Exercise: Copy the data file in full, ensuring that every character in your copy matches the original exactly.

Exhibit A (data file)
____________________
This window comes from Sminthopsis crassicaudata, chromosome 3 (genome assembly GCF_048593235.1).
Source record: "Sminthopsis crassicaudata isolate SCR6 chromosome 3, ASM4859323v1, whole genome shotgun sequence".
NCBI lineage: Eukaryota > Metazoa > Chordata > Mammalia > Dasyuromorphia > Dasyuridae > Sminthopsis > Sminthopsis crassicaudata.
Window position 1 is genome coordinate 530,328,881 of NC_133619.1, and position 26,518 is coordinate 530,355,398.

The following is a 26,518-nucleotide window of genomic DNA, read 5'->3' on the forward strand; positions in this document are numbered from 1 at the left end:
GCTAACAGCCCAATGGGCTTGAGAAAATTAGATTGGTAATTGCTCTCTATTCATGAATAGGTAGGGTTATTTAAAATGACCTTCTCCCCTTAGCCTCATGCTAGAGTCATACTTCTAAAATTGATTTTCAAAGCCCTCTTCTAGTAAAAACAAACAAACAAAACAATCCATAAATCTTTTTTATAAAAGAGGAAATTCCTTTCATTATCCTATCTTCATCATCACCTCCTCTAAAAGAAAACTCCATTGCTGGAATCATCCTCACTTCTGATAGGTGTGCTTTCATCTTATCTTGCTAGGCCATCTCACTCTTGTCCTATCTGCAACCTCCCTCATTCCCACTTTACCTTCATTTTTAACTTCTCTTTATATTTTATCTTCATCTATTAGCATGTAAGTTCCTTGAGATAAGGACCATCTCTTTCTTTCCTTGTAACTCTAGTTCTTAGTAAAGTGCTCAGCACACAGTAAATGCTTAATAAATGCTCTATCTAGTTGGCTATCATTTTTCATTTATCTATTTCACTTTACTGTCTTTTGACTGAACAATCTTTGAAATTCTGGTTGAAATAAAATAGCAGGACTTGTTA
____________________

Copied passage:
This window comes from Sminthopsis crassicaudata, chromosome 3 (genome assembly GCF_048593235.1).
Source record: "Sminthopsis crassicaudata isolate SCR6 chromosome 3, ASM4859323v1, whole genome shotgun sequence".
NCBI lineage: Eukaryota > Metazoa > Chordata > Mammalia > Dasyuromorphia > Dasyuridae > Sminthopsis > Sminthopsis crassicaudata.
Window position 1 is genome coordinate 530,328,881 of NC_133619.1, and position 26,518 is coordinate 530,355,398.

The following is a 26,518-nucleotide window of genomic DNA, read 5'->3' on the forward strand; positions in this document are numbered from 1 at the left end:
GCTAACAGCCCAATGGGCTTGAGAAAATTAGATTGGTAATTGCTCTCTATTCATGAATAGGTAGGGTTATTTAAAATGACCTTCTCCCCTTAGCCTCATGCTAGAGTCATACTTCTAAAATTGATTTTCAAAGCCCTCTTCTAGTAAAAACAAACAAACAAAACAATCCATAAATCTTTTTTATAAAAGAGGAAATTCCTTTCATTATCCTATCTTCATCATCACCTCCTCTAAAAGAAAACTCCATTGCTGGAATCATCCTCACTTCTGATAGGTGTGCTTTCATCTTATCTTGCTAGGCCATCTCACTCTTGTCCTATCTGCAACCTCCCTCATTCCCACTTTACCTTCATTTTTAACTTCTCTTTATATTTTATCTTCATCTATTAGCATGTAAGTTCCTTGAGATAAGGACCATCTCTTTCTTTCCTTGTAACTCTAGTTCTTAGTAAAGTGCTCAGCACACAGTAAATGCTTAATAAATGCTCTATCTAGTTGGCTATCATTTTTCATTTATCTATTTCACTTTACTGTCTTTTGACTGAACAATCTTTGAAATTCTGGTTGAAATAAAATAGCAGGACTTGTTA